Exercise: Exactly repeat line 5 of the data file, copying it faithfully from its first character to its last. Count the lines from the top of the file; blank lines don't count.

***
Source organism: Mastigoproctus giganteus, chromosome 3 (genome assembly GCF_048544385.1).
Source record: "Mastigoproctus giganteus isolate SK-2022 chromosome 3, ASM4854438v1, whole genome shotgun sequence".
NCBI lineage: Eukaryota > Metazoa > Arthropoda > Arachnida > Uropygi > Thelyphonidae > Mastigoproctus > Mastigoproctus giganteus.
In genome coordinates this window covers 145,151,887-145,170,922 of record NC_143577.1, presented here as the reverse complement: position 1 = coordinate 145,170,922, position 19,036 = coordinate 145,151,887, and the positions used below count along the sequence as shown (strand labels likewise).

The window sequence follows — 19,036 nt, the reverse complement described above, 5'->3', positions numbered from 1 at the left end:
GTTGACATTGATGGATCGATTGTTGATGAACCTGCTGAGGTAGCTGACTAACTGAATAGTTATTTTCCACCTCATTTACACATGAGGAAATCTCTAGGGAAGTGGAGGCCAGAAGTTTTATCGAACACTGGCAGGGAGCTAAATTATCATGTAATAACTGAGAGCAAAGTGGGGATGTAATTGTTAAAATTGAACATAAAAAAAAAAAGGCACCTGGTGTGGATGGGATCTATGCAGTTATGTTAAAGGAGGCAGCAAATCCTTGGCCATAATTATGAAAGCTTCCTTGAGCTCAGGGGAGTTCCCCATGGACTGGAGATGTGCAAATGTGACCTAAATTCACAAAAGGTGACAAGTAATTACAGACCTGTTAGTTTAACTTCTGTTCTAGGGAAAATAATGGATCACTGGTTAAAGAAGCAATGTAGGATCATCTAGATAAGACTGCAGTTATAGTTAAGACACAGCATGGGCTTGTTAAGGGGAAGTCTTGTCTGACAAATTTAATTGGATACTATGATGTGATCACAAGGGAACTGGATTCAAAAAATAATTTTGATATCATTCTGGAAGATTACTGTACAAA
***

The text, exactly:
The window sequence follows — 19,036 nt, the reverse complement described above, 5'->3', positions numbered from 1 at the left end: